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Via’s Tel Aviv Public Transport Service to Launch in Late March

Founded in 2012, Via operates in 32 cities across 11 countries, offering different modes of operation in different places. In November, the company announced its intention to launch the service in Tel Aviv

Udi Etsion 17:0703.03.19
New York-headquartered ridesharing company Via Transportation Inc. will be launching its collaboration service with public transportation company Dan Bus Company at the end of March. Called Bubble, the service will offer Via-operated van shuttles in Tel Aviv and its suburbs Ramat Gan and Givatayim.


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Founded in 2012, Via operates in 32 cities across 11 countries, offering different modes of operation in different places. The company, which raised $387 million to date, already has public transport collaborations in Berlin with Daimler AG's van division Mercedes-Benz Vans and in Arlington, Texas, with the city’s public transportation system. The company announced its Tel Aviv collaboration in November, with a similar service planned for later this year in Jerusalem.
Dan's Bubble van. Photo: Dan Dan's Bubble van. Photo: Dan


The service is an initiative of the Israeli ministries of finance and transportation, intended to encourage drivers to give up their private, road-congesting vehicles and also to solve the last-mile problem for commuters who use the railway to reach their workplaces.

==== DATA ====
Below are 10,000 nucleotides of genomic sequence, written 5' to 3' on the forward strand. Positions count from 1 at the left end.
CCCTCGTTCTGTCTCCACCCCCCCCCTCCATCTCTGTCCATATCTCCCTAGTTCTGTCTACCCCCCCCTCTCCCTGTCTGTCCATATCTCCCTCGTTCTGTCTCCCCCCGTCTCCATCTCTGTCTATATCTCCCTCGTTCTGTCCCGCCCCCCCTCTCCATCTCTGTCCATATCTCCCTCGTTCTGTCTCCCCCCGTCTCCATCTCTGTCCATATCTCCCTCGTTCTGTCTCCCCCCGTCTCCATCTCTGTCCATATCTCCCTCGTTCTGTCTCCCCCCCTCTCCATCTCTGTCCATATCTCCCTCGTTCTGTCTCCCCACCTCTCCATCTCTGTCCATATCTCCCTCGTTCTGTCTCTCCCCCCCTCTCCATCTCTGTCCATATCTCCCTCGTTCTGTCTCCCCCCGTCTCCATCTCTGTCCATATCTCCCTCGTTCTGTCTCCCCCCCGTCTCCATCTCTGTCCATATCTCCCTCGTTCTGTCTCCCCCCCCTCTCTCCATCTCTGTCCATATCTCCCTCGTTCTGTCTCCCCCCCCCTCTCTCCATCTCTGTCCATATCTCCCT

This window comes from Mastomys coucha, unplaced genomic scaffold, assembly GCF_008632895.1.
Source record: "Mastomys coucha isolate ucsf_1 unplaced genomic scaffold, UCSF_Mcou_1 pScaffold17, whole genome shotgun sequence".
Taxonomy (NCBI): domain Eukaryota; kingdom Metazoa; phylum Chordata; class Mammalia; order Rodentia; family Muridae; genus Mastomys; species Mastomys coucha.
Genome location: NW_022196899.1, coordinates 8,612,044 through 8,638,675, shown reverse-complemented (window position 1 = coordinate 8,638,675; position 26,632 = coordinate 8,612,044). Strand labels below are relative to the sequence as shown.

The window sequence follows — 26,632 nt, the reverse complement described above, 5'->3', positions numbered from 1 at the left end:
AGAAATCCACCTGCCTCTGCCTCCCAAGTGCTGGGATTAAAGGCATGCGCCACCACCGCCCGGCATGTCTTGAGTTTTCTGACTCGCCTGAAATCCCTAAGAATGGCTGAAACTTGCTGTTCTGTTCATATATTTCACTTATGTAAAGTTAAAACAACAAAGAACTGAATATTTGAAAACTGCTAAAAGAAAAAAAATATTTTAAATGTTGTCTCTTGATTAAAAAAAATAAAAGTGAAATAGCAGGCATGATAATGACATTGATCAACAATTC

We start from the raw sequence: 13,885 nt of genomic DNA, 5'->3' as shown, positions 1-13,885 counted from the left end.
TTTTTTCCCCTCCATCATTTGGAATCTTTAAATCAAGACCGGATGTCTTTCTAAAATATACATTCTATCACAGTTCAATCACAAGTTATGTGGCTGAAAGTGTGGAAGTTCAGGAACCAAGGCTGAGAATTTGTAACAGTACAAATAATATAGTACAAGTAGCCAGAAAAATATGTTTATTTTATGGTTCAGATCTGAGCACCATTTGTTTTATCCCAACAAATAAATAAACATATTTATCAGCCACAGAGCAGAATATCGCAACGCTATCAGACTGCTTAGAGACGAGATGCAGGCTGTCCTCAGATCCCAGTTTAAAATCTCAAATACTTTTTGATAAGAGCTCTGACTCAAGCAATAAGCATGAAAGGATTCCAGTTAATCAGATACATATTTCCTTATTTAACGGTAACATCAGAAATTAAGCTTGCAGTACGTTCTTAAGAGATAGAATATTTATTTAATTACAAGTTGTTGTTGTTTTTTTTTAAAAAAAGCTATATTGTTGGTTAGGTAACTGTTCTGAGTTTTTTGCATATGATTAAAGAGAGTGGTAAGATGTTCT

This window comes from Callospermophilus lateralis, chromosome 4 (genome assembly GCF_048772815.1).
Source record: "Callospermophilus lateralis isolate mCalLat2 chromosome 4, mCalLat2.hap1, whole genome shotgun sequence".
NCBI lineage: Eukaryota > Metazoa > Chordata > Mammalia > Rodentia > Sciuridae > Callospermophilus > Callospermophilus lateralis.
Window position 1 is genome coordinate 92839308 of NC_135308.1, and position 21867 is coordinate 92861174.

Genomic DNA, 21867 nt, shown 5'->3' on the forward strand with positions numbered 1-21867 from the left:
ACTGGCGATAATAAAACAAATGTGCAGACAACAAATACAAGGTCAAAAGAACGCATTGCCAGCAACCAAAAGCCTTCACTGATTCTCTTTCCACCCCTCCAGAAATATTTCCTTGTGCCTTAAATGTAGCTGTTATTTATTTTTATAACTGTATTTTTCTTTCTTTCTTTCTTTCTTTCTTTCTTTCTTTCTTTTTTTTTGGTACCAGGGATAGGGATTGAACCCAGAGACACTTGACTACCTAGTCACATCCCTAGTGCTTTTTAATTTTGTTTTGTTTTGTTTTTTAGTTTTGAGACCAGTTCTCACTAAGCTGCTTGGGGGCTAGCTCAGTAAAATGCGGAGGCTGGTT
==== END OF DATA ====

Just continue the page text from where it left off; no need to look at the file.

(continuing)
Dan is acquiring 100 10-seater Mercedes-Benz Sprinter Minibuses for the service, which will operate Sundays to Thursdays, between 6 a.m. and 10 p.m. The possibility of extending the hours and adding service on Fridays is currently being examined. Users will book a ride via an app and input pickup and drop-off locations, and the app will devise a route for each driver based on specific users.


Passengers will be picked up only at existing bus stops and receive updated information regarding the arrival of the shuttle. Users who are consistently late will be penalized and ultimately blocked.


Fare will be set at a standard NIS 15 ($4.13) during rush hours and NIS 12 ($3.3) the rest of the time—twice the price of a bus ticket but significantly cheaper than a cab.


Boarding with large items such as collapsible bikes will be prohibited, but the service will be accessible to disabled and wheelchair-bound passengers provided they notify the driver of their need in advance.
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